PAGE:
Bleep Slider mini synth
Learning goals: general station intro, practical electricity/electronics, components ( resistors, capacitors, IC, ldr, speaker), schematic, soldering
Intro, plus inspiration/context
Peter Vogel and Alain le Boucher's sculptures
Peter Vogel's work is a result of his interests in dance and the body, composition, in psychology and neurobiology, physics and engineering, combined with a virtuosic craftsmanship in electronic circuit design.
The light in Alain Le Boucher’s sculptures change depending on their programming, which he arranges like music. Through a transparent construction of fine metallic string, the movement and rhythm of light constantly transform the volume and give life to the sculpture.
Time and our perception of time as expressed through an ongoing succession of numbers lie at the heart of Tatsuo Miyajima's practice.
His sculptural work consists of networks of colored digital LED devices and integrated circuits.
Humans since 1982
‘Collection of Light’ is simply a collection of LEDs which together constitute a lamp in itself.
The aim is to create an aura of a real collection (similar to a collection of insects) and expose each illuminant as a worthy industrial product.
The LEDs are all labeled (with name, size and colour temperature) and arranged in a specific order to accomplish harmonic light.
Crazy musical instruments
Ioana Vreme Moser
is a source of electricity, that happens due to a chemical reaction.
There are many flavors of batteries. Different voltages, chemicals, sizes...
- There are also non-chemical batteries, for example solar batteries, they are an example of physical batteries
Switches are electro-mechanical components that make or break one or more electrical contacts, thus allowing or preventing the flow of electrons ( the electric current), depending on the state of the switch. Above is its schematic symbol.
Drawn on the right, is a common switch, called a toggle switch. It connects the center terminal with the other outer terminals.
The center terminal is called the pole of the switch. Because you can flip, or throw, this switch to make two possible connections, it is called a double-throw switch. A single-pole, double-throw switch (like this one on the right) is abbreviated SPDT.
Some switches have two entirely separate poles, so you can make two separate connections simultaneously when you flip the switch. These are called double-pole switches.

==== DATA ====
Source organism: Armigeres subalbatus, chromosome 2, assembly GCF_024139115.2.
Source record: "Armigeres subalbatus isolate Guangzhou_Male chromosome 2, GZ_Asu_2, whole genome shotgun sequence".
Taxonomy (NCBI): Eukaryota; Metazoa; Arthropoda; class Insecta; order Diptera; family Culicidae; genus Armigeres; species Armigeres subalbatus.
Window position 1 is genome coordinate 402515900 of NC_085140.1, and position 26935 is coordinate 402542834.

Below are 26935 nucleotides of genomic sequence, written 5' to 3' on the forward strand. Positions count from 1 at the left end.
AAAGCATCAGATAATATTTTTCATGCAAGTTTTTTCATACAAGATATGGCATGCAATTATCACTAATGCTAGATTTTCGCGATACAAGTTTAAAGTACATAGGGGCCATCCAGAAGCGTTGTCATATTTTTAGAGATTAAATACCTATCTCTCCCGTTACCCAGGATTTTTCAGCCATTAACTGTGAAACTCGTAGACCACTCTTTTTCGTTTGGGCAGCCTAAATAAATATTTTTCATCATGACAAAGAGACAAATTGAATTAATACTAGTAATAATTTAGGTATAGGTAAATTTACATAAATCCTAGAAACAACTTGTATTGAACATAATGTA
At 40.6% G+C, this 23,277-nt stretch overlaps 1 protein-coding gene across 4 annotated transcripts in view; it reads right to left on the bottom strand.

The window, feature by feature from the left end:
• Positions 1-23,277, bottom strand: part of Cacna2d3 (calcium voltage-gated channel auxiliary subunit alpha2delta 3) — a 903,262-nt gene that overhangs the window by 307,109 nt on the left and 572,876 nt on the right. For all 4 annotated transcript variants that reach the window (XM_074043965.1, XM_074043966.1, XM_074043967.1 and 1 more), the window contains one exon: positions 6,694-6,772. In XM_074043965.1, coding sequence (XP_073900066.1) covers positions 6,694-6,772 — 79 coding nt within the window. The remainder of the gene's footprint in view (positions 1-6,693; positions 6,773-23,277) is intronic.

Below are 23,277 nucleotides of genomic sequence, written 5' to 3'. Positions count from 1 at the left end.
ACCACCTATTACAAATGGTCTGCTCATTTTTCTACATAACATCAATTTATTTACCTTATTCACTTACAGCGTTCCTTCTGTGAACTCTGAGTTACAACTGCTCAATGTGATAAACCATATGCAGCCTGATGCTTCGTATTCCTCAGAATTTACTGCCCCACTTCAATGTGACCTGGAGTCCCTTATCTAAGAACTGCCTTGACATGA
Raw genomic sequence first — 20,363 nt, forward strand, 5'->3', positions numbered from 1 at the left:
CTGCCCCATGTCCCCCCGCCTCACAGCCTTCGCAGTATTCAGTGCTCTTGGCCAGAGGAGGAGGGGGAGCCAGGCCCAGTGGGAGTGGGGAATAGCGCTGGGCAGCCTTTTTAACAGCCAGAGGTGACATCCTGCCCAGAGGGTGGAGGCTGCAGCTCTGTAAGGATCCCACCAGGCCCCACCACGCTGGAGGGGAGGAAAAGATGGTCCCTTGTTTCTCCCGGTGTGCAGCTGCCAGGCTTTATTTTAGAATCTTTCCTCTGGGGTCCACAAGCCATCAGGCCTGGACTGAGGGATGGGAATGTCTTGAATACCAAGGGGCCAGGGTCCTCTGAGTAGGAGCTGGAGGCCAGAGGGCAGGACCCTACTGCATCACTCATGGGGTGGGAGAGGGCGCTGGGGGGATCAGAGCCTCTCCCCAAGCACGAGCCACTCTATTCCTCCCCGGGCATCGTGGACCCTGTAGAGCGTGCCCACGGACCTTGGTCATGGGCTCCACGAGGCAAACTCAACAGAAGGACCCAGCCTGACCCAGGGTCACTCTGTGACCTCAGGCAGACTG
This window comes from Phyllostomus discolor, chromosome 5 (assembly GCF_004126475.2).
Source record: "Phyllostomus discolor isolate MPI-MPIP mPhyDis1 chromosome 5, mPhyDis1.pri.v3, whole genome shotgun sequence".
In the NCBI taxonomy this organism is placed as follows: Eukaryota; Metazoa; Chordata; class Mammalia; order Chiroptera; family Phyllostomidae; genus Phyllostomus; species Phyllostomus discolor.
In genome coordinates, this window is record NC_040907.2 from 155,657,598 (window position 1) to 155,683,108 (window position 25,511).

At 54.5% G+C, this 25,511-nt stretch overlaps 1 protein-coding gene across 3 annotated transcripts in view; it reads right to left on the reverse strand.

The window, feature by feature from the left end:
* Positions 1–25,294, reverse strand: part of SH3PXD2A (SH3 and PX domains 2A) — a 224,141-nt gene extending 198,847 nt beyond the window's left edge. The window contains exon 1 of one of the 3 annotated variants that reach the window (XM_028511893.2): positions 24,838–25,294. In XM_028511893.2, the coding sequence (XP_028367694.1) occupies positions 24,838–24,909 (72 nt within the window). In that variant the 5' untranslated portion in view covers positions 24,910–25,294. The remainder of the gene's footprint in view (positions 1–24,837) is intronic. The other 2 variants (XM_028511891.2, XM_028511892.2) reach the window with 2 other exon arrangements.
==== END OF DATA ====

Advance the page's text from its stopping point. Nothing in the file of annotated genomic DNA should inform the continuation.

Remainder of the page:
here is another way to see the toggle switch above
And some examples of other types of switches
Single-pole Single-throw (makes only one connection with one pole. Its two states are simply open and closed)
and Double-pole Single-throw(makes two separate on/off connections)
There are switches that have three or four or more poles. But this is enough for a start:)
Soo...... what about the buttons...they are also switches
like this one
They also come in many different flavors and colors, but they also interfere with the circuit, in most cases only while the button is pressed. Like you computer keyboard buttons, when the key is pressed, something is happening, and when you let go, it stops.
A PUSHBUTTON is called a momentary switch, because it makes only a momentary contact. Any spring-loaded switch or button that wants to jump back to its original position is known as a momentary switch.
momentary switches can be NORMALLY OPEN (NO), meaning a that such a switch makes contact only when you push it, and flips back to make no contact when you let it go.
while a NORMALLY CLOSED (NC) button works the opposite way, it is normally ON, but when you push it, you break the connection. So, the OFF state is momentary.
that's how the symbols look like
Resistors are the most beautiful components, small, delicate and colorful.
All they do is RESIST CURRENT!
The Resistance of a resistor is measured in Ohm (Ω), so guess.........you can use OHM'S LAW !
A * Ω = V or V / Ω = A
When 1mA flows through a 3.3kΩ resistor, there will be 3.3V across it. With 6V across a 120Ω resistor, a 50mA current will flow through it.
The resistance of the resistors ( or how many Ohms each resistor is) can be found by decoding the color stripes on it. And HAPPILY, there are a lot of online calculators that help you do this fast. [for example THIS one]
These resistors have a FIXED resistance,
but there are also VARIABLE RESISTORS a.k.a. POTENTIOMETERS
In ultra short - Capacitors are storage vessels for electric charge.
A capacitor stores energy - and then later releases it.
The Capacitance of a capacitor dictates how much energy can be stored, and is measured in Farad (F). A steady current of 1mA will make the voltage across a 1μF capacitor rise with 1V per msec (= 1kV / sec).
Capacitors can be
CERAMIC - have no polarity (can be different colors and shapes)
ELECTROLYTIC - have a positive and negative leg ( the negative is marked by a stripe on the body of the capacitor) and its is important how you connect them, just like Leds.
there are also VARIABLE capacitors - but lets leave them for now
Reading a schematic
555 Timer / A classic
The 555 timer IC is an integrated circuit (chip) used in a variety of timer, delay, pulse generation, and oscillator applications.
We’ll be operating the 555 timer in astable mode.
The astable 555 will emit pulses. The duration of that pulse, or rather the space between pulses, is typically determined by the values of a resistor between pins 7 & 8 that connects to VCC, and a capacitor between pin 6 and GND. While this is essentially true with this circuit (see schematic below), the value of that resistor (the photoresistor) will vary in relation to the amount of light being shined upon it. Thus when there is less light, there is more resistance, and the duration between the pulses increases, emitting a deeper pitch tone. When there is more light, there is less resistance, and the duration between pulses decreases, emitting a higher pitch tone.
Make the little thing!